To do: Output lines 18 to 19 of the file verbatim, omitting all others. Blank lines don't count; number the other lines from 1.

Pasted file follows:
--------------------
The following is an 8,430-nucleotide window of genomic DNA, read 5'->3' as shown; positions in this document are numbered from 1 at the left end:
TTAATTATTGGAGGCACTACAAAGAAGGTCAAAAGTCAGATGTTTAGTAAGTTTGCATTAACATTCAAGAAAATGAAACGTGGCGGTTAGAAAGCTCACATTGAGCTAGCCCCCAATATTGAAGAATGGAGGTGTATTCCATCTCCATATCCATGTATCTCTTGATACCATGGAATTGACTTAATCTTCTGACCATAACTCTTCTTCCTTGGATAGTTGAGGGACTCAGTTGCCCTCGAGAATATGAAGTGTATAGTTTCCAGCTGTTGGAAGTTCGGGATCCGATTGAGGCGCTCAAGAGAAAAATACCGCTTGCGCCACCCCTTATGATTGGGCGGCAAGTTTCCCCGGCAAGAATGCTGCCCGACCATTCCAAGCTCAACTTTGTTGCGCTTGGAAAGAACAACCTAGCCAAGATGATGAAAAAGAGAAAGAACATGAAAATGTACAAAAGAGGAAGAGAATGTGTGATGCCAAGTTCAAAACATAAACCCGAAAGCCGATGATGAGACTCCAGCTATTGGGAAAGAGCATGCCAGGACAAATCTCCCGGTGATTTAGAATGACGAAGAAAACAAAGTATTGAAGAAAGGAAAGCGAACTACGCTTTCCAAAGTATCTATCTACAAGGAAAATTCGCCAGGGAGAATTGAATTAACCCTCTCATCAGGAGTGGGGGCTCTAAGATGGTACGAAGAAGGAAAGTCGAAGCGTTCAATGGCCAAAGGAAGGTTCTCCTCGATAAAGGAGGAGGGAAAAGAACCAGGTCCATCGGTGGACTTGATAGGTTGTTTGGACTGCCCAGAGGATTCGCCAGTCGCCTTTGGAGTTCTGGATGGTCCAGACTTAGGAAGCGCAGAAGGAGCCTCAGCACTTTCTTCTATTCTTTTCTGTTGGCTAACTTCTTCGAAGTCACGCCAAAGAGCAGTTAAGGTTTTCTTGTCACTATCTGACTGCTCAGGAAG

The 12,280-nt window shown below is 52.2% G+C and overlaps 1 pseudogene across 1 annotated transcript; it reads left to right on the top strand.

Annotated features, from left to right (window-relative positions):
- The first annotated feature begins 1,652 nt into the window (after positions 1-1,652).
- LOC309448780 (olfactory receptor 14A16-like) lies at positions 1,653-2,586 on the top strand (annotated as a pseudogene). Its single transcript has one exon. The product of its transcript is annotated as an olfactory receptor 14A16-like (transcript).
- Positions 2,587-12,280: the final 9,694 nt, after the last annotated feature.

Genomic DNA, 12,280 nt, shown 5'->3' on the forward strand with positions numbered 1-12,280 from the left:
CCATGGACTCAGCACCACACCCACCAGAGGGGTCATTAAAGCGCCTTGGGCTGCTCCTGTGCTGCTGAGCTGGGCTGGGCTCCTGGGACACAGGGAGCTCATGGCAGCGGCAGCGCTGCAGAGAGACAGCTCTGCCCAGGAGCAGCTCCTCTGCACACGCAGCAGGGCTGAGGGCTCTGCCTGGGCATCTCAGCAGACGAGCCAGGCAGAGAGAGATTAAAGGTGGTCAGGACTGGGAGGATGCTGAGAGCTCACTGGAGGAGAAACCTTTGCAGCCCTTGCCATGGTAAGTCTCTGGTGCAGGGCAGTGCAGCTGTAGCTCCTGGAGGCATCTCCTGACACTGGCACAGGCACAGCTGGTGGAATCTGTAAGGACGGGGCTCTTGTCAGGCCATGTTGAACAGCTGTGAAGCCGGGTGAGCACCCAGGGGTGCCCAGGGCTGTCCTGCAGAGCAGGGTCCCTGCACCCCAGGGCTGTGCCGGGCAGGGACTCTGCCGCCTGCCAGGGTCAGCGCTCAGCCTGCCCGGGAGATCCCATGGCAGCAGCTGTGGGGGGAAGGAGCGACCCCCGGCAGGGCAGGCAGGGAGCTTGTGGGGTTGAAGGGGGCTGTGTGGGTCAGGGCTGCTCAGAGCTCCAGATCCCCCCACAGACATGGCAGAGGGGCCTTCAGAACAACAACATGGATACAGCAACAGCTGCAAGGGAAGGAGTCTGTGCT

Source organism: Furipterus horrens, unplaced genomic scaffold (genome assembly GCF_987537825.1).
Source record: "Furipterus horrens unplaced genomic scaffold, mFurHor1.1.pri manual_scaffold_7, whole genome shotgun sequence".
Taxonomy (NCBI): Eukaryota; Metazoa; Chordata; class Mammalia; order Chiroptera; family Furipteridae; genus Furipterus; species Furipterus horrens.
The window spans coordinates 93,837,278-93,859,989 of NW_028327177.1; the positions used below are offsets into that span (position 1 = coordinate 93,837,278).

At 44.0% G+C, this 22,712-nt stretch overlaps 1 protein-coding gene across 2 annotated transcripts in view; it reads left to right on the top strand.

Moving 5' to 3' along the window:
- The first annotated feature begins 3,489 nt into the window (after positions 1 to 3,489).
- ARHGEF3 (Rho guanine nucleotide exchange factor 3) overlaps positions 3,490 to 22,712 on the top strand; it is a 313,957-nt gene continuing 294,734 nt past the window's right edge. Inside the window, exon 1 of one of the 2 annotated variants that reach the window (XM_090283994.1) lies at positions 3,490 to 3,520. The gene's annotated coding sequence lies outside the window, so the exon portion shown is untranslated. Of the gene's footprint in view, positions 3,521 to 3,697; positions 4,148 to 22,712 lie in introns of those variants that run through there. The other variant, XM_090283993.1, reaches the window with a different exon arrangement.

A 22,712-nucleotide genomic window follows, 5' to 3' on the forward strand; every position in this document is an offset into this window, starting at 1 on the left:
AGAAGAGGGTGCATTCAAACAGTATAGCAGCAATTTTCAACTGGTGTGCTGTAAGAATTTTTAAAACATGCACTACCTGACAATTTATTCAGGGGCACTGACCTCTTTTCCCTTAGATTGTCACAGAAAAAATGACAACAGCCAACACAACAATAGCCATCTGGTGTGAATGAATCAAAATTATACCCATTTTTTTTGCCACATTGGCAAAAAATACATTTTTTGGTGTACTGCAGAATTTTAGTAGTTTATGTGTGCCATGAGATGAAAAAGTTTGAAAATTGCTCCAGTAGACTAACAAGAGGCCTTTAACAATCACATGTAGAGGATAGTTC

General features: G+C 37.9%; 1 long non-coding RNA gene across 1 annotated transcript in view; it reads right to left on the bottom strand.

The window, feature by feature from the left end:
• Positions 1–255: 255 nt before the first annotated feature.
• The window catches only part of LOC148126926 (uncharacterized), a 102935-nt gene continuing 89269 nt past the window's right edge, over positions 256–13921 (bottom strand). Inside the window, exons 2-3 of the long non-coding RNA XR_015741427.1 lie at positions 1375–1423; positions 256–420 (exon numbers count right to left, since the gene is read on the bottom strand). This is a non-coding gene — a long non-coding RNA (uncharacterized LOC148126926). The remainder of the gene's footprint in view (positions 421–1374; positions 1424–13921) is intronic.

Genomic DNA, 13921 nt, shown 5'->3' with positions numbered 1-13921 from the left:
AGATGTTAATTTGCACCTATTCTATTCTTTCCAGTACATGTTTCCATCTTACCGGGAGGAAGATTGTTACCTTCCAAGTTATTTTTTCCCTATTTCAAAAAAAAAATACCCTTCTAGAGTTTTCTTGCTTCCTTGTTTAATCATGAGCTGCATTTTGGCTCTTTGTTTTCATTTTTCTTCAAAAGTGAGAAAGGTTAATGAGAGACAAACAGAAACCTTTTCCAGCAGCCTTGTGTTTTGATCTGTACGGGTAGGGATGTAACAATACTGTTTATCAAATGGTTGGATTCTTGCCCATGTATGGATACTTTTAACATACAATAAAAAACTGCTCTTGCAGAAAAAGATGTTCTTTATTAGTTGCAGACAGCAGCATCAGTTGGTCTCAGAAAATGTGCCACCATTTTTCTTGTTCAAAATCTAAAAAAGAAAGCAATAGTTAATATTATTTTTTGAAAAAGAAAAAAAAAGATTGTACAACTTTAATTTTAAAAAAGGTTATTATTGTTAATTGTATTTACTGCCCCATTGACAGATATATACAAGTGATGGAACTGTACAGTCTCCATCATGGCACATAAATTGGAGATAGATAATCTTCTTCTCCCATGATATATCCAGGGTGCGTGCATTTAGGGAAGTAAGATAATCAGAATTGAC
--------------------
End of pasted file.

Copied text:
A 22,712-nucleotide genomic window follows, 5' to 3' on the forward strand; every position in this document is an offset into this window, starting at 1 on the left:
AGAAGAGGGTGCATTCAAACAGTATAGCAGCAATTTTCAACTGGTGTGCTGTAAGAATTTTTAAAACATGCACTACCTGACAATTTATTCAGGGGCACTGACCTCTTTTCCCTTAGATTGTCACAGAAAAAATGACAACAGCCAACACAACAATAGCCATCTGGTGTGAATGAATCAAAATTATACCCATTTTTTTTGCCACATTGGCAAAAAATACATTTTTTGGTGTACTGCAGAATTTTAGTAGTTTATGTGTGCCATGAGATGAAAAAGTTTGAAAATTGCTCCAGTAGACTAACAAGAGGCCTTTAACAATCACATGTAGAGGATAGTTC